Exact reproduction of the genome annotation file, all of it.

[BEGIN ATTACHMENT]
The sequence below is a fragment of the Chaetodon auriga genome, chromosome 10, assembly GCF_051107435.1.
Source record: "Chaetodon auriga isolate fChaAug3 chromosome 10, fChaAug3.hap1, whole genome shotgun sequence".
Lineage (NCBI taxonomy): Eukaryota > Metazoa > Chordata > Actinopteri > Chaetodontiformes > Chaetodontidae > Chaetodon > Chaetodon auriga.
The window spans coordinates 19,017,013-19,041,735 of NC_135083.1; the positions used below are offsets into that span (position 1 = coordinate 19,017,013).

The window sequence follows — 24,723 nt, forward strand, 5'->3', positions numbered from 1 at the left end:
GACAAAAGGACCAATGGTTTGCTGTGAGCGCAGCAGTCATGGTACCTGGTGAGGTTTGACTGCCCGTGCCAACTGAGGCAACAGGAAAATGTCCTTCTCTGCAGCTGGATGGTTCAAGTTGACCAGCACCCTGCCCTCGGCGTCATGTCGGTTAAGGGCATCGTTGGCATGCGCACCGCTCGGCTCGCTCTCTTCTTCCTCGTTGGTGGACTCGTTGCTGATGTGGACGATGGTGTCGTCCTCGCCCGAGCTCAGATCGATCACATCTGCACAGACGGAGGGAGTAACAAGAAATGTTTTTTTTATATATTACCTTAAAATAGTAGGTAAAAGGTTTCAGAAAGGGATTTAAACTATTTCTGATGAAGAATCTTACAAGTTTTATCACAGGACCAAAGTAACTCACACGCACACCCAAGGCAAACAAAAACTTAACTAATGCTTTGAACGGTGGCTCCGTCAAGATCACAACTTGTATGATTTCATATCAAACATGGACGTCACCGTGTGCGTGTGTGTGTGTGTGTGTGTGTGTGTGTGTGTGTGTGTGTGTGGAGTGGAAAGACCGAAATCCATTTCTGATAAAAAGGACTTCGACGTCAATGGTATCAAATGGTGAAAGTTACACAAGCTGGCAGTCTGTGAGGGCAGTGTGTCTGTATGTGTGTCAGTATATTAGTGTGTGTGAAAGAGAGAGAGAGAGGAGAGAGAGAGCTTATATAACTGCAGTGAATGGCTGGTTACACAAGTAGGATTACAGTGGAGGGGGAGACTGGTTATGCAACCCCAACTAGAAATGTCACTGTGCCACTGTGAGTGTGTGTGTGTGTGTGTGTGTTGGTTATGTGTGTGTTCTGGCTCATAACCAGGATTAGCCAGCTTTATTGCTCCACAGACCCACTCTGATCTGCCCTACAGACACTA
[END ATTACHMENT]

The sequence below is a fragment of the Chaetodon auriga genome, chromosome 10, assembly GCF_051107435.1.
Source record: "Chaetodon auriga isolate fChaAug3 chromosome 10, fChaAug3.hap1, whole genome shotgun sequence".
Lineage (NCBI taxonomy): Eukaryota > Metazoa > Chordata > Actinopteri > Chaetodontiformes > Chaetodontidae > Chaetodon > Chaetodon auriga.
The window spans coordinates 19,017,013-19,041,735 of NC_135083.1; the positions used below are offsets into that span (position 1 = coordinate 19,017,013).

The window sequence follows — 24,723 nt, forward strand, 5'->3', positions numbered from 1 at the left end:
GACAAAAGGACCAATGGTTTGCTGTGAGCGCAGCAGTCATGGTACCTGGTGAGGTTTGACTGCCCGTGCCAACTGAGGCAACAGGAAAATGTCCTTCTCTGCAGCTGGATGGTTCAAGTTGACCAGCACCCTGCCCTCGGCGTCATGTCGGTTAAGGGCATCGTTGGCATGCGCACCGCTCGGCTCGCTCTCTTCTTCCTCGTTGGTGGACTCGTTGCTGATGTGGACGATGGTGTCGTCCTCGCCCGAGCTCAGATCGATCACATCTGCACAGACGGAGGGAGTAACAAGAAATGTTTTTTTTATATATTACCTTAAAATAGTAGGTAAAAGGTTTCAGAAAGGGATTTAAACTATTTCTGATGAAGAATCTTACAAGTTTTATCACAGGACCAAAGTAACTCACACGCACACCCAAGGCAAACAAAAACTTAACTAATGCTTTGAACGGTGGCTCCGTCAAGATCACAACTTGTATGATTTCATATCAAACATGGACGTCACCGTGTGCGTGTGTGTGTGTGTGTGTGTGTGTGTGTGTGTGTGTGTGTGTGGAGTGGAAAGACCGAAATCCATTTCTGATAAAAAGGACTTCGACGTCAATGGTATCAAATGGTGAAAGTTACACAAGCTGGCAGTCTGTGAGGGCAGTGTGTCTGTATGTGTGTCAGTATATTAGTGTGTGTGAAAGAGAGAGAGAGAGGAGAGAGAGAGCTTATATAACTGCAGTGAATGGCTGGTTACACAAGTAGGATTACAGTGGAGGGGGAGACTGGTTATGCAACCCCAACTAGAAATGTCACTGTGCCACTGTGAGTGTGTGTGTGTGTGTGTGTGTTGGTTATGTGTGTGTTCTGGCTCATAACCAGGATTAGCCAGCTTTATTGCTCCACAGACCCACTCTGATCTGCCCTACAGACACTA